In my last post, I wrote about Google’s change in its ad policy concerning payday lenders. As examined in that post, Google noted the harm these types of loans often cause for consumers. Google is not alone in recognizing the harmful effects of these loans. The U.S. Consumer Financial Protection Bureau (CFPB) has also been looking into the matter.
Yesterday, the Consumer Financial Protection Bureau (CFPB) proposed a new rule addressing the payday and similar type loans. In his remarks yesterday, Mr. Richard Cordray, the Director of the CFPB, recognized that small dollar lenders succeed by setting up consumer borrowers to fail. When a consumer gets into a cash crunch, a trip to a payday lender is sometimes seen as a solution to the problem. These loans are supposed to ease the cash crunch for the consumer until the consumer’s next payday when the loan can be repaid. But frequently this is not the case. Mr. Cordray reported that the CFPB has learned that many consumers cannot pay by their next payday and these consumers are forced to borrow again. This cycle often repeats itself ten or more times for a consumer. To make matters worse, the consumer ends up paying more fees and interest on the same debt making it even harder for the consumer to get out of the trap.
According to Mr. Cordray, a similar trap occurs with single payment auto loans. In these situations, the consumer usually agrees to repay the loan in a single payment plus interest within a short period of time such as thirty (30) days. Mr. Cordray noted that, after analyzing over three million of these type loans, the CFPB discovered that only twelve percent (12%) of these loans are repaid when due and without the consumer rolling over into another loan due to inability to pay. In fact, according to Mr. Cordray, over eighty percent (80%) of these loans are rolled over or renewed on their due date because the consumer doesn’t have the money to pay the loan in full. And about twenty percent (20%) of these consumers will actually lose their automobile because they cannot pay the loan.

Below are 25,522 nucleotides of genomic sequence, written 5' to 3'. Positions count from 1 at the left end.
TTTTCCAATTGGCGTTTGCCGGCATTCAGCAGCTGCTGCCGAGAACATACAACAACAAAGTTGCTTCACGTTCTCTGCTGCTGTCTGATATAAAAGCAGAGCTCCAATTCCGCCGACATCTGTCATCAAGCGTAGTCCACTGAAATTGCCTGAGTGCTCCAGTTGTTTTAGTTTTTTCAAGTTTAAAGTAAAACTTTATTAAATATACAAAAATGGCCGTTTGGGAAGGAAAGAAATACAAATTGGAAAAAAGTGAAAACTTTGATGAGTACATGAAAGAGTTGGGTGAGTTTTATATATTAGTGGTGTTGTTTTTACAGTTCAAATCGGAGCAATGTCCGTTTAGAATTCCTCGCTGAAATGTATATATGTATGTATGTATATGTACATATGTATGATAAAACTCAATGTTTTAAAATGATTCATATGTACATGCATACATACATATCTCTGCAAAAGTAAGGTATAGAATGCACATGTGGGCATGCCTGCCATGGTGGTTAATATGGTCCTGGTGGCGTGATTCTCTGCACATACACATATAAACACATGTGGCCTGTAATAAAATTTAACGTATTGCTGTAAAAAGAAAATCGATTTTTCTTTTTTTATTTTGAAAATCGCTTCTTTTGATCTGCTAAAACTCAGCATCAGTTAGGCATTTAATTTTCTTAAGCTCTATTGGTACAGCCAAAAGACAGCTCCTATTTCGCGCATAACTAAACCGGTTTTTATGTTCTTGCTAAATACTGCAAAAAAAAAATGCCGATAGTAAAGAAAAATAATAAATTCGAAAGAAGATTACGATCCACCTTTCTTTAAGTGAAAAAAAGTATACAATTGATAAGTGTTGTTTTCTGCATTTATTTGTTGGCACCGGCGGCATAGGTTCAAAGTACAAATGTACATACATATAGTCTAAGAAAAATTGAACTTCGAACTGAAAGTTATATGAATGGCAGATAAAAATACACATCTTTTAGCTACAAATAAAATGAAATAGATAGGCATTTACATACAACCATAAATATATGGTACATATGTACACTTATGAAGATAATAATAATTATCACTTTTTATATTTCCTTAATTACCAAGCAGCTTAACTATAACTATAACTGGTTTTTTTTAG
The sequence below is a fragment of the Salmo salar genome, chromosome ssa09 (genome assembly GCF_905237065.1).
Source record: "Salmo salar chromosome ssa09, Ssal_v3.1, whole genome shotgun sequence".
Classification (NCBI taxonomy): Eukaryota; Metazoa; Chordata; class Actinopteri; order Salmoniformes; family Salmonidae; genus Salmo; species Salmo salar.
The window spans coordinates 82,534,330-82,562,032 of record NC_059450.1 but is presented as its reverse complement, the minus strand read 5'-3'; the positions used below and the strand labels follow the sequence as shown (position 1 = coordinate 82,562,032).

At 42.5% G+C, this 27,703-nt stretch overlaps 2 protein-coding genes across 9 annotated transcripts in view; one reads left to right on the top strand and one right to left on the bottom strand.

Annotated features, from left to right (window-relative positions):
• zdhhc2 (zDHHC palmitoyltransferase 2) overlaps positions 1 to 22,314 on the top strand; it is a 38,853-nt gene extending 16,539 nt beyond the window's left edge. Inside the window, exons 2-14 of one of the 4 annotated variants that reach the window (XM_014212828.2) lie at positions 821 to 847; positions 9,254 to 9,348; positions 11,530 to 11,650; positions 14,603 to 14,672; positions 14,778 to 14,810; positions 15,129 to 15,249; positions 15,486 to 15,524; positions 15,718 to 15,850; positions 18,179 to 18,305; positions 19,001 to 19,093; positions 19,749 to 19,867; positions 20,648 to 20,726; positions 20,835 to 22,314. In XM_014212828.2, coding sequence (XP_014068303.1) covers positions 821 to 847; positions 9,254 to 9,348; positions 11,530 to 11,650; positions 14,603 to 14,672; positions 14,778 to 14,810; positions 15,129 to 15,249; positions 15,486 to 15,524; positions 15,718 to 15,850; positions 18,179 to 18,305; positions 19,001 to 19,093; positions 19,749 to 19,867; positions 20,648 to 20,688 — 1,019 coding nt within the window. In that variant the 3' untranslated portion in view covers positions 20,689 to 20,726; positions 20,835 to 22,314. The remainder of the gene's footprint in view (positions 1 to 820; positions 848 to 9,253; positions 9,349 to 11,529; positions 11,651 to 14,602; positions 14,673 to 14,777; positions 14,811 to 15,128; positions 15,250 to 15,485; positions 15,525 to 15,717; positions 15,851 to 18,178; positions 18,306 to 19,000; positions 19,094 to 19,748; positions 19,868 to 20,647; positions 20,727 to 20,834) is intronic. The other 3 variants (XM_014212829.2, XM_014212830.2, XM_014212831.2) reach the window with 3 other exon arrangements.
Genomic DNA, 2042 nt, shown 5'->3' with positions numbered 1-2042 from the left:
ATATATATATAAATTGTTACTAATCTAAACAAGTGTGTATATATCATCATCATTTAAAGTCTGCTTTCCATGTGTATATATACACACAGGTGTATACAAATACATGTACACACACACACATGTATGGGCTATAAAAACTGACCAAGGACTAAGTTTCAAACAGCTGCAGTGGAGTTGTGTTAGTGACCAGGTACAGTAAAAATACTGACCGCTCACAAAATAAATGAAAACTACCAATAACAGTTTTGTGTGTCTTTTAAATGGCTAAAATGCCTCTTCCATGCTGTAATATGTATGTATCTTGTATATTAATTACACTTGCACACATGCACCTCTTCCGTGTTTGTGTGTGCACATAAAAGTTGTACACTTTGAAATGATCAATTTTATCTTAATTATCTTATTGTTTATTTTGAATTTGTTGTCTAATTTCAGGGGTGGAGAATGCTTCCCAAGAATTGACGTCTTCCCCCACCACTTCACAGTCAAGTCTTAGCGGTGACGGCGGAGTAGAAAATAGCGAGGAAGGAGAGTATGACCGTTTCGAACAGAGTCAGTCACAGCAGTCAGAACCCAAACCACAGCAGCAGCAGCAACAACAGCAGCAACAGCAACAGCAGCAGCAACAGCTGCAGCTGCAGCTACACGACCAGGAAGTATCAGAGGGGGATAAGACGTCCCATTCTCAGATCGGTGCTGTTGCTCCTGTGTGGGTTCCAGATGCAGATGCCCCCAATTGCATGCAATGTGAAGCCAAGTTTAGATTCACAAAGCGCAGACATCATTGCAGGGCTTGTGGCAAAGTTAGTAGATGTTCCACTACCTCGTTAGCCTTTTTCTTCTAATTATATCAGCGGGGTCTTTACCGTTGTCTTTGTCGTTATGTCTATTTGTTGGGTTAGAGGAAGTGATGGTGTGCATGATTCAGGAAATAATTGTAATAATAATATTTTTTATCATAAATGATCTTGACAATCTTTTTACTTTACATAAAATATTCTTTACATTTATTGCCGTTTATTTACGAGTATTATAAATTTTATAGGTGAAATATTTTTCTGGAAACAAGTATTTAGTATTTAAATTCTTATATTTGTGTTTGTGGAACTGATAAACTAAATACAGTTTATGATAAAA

In order to help consumers avoid the debt trap that payday loans often cause, the new rule the CFPB is proposing would require these type lenders to assess a potential borrower’s ability to repay the loan. The rule also seeks to curb the fees that can quickly pile up in these types of transactions. By further regulating these types of loans, the CFPB can help protect consumers avoid the dangerous debt trap that these small dollar loans pose to consumers.
Payday lending does not take place in all 50 states. Mr. Cordray noted that approximately 16,000 payday lending stores operate in thirty-six (36) states. Payday lenders are regulated by state law and must also comply with many federal consumer protection laws. The CFPB’s new proposed rule would go a step further by requiring more integrity in the small dollar lending process so that consumers can be helped and not harmed in such situations. There is a wealth of helpful information on this topic on the CFPB’s website at www.consumerfinance.gov.
If you are in a state where payday lending takes place and you are struggling with it, your best option is to visit a reputable consumer protection attorney to learn about all of your options. Our attorneys have been protecting consumers for many years now and we would be happy to have the opportunity to help you.